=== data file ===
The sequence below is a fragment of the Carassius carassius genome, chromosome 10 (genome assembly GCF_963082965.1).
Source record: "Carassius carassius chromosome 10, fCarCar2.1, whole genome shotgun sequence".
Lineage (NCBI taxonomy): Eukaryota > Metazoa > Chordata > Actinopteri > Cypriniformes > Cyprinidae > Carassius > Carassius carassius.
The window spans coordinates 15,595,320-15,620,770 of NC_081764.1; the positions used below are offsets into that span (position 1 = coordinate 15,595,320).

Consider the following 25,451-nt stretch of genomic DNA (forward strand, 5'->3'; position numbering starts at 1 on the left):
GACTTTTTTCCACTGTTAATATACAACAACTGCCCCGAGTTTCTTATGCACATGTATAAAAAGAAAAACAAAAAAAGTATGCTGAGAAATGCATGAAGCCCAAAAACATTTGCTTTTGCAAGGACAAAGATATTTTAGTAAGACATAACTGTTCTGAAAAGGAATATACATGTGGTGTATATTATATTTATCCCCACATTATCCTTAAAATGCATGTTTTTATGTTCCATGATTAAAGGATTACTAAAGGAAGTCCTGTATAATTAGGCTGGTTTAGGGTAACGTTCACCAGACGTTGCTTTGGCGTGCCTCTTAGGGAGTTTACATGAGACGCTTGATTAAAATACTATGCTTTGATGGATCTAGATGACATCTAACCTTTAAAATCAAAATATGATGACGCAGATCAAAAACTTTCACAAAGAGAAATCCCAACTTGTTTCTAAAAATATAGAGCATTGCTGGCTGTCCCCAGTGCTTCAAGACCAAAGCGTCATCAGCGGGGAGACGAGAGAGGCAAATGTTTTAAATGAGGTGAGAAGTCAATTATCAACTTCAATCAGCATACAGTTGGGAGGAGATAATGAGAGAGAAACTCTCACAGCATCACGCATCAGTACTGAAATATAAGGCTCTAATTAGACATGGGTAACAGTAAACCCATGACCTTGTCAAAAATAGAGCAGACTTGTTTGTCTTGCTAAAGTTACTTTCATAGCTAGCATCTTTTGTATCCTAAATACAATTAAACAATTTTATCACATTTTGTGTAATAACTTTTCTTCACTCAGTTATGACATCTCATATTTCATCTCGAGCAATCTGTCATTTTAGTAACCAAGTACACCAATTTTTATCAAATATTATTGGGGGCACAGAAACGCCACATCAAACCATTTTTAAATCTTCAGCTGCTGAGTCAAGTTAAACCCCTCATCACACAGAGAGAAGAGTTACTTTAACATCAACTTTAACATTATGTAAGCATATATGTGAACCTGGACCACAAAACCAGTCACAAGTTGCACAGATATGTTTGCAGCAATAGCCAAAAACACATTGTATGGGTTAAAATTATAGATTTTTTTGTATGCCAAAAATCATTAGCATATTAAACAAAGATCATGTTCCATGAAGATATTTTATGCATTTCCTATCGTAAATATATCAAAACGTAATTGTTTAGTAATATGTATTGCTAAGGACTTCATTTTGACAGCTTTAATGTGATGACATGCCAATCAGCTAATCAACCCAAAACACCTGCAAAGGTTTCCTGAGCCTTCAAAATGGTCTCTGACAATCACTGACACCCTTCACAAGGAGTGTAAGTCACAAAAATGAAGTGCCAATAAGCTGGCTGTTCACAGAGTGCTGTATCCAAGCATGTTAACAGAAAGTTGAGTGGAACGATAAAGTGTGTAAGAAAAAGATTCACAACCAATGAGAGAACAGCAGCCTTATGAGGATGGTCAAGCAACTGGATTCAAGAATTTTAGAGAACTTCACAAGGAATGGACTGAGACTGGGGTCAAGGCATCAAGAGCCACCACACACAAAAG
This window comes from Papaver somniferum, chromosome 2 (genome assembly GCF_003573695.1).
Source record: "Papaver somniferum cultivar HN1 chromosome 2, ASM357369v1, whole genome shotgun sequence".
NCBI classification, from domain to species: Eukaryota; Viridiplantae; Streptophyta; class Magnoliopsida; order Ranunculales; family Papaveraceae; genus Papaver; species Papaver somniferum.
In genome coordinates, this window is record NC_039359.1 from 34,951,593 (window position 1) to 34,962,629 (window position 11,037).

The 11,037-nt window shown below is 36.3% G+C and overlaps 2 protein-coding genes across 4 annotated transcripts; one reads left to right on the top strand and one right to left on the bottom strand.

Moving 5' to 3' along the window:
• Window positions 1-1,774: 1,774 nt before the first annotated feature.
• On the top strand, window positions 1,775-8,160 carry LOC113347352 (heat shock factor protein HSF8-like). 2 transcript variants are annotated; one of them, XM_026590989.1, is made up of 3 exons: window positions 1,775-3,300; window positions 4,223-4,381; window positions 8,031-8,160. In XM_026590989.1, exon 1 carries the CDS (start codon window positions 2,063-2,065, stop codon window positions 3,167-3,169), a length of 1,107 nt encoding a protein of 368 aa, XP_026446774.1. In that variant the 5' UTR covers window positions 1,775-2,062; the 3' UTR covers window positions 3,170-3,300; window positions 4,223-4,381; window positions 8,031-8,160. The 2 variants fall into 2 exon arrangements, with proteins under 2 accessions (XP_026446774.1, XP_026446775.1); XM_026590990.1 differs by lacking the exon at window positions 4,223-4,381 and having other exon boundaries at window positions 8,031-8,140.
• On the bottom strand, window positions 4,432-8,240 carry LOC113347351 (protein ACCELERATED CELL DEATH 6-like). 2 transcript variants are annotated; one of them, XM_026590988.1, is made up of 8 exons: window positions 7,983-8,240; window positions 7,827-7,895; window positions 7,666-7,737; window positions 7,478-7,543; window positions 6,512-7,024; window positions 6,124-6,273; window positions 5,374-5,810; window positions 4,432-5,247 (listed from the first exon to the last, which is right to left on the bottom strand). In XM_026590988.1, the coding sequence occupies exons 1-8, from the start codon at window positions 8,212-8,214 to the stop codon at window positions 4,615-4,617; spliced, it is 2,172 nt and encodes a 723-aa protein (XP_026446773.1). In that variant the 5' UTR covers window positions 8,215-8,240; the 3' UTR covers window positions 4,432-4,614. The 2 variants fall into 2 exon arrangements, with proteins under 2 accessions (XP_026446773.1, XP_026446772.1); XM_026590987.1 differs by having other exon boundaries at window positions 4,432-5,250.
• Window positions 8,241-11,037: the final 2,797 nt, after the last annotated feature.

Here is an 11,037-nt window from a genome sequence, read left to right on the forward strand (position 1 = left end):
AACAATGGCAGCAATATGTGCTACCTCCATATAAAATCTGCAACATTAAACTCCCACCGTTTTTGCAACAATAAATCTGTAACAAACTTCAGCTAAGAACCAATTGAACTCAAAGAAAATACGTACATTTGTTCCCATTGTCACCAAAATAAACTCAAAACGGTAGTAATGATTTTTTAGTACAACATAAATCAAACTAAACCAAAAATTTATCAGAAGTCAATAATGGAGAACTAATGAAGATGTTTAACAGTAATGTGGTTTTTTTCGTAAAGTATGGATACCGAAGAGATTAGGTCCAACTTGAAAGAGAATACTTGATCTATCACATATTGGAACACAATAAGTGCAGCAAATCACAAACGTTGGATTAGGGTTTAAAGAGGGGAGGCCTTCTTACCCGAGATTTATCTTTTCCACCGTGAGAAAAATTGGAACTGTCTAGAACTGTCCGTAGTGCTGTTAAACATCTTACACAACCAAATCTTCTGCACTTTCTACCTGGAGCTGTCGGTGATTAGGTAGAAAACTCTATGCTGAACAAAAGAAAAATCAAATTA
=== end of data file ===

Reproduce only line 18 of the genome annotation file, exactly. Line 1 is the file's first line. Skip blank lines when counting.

AACAATGGCAGCAATATGTGCTACCTCCATATAAAATCTGCAACATTAAACTCCCACCGTTTTTGCAACAATAAATCTGTAACAAACTTCAGCTAAGAACCAATTGAACTCAAAGAAAATACGTACATTTGTTCCCATTGTCACCAAAATAAACTCAAAACGGTAGTAATGATTTTTTAGTACAACATAAATCAAACTAAACCAAAAATTTATCAGAAGTCAATAATGGAGAACTAATGAAGATGTTTAACAGTAATGTGGTTTTTTTCGTAAAGTATGGATACCGAAGAGATTAGGTCCAACTTGAAAGAGAATACTTGATCTATCACATATTGGAACACAATAAGTGCAGCAAATCACAAACGTTGGATTAGGGTTTAAAGAGGGGAGGCCTTCTTACCCGAGATTTATCTTTTCCACCGTGAGAAAAATTGGAACTGTCTAGAACTGTCCGTAGTGCTGTTAAACATCTTACACAACCAAATCTTCTGCACTTTCTACCTGGAGCTGTCGGTGATTAGGTAGAAAACTCTATGCTGAACAAAAGAAAAATCAAATTA